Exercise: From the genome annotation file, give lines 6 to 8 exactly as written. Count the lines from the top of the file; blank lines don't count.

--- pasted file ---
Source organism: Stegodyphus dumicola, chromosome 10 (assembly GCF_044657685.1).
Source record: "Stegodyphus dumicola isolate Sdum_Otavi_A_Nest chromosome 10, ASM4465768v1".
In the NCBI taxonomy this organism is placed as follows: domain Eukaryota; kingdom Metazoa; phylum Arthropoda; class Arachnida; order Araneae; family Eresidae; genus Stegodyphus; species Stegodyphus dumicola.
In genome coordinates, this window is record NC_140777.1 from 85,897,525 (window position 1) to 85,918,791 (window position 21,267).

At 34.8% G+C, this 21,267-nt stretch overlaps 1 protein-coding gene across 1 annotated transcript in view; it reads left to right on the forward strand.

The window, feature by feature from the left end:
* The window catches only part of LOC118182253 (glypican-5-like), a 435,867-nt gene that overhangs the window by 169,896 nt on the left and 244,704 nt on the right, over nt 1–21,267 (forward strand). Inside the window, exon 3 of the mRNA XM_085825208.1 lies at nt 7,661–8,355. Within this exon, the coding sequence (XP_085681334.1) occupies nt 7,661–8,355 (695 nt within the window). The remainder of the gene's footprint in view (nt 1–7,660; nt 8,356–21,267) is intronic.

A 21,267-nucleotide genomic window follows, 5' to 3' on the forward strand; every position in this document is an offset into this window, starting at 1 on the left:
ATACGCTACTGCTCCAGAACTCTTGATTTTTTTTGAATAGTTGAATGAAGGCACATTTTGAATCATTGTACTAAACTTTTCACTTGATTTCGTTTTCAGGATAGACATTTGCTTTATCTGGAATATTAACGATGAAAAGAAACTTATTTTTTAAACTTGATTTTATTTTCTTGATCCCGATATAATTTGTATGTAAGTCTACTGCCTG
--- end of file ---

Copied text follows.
The window, feature by feature from the left end:
* The window catches only part of LOC118182253 (glypican-5-like), a 435,867-nt gene that overhangs the window by 169,896 nt on the left and 244,704 nt on the right, over nt 1–21,267 (forward strand). Inside the window, exon 3 of the mRNA XM_085825208.1 lies at nt 7,661–8,355. Within this exon, the coding sequence (XP_085681334.1) occupies nt 7,661–8,355 (695 nt within the window). The remainder of the gene's footprint in view (nt 1–7,660; nt 8,356–21,267) is intronic.

A 21,267-nucleotide genomic window follows, 5' to 3' on the forward strand; every position in this document is an offset into this window, starting at 1 on the left: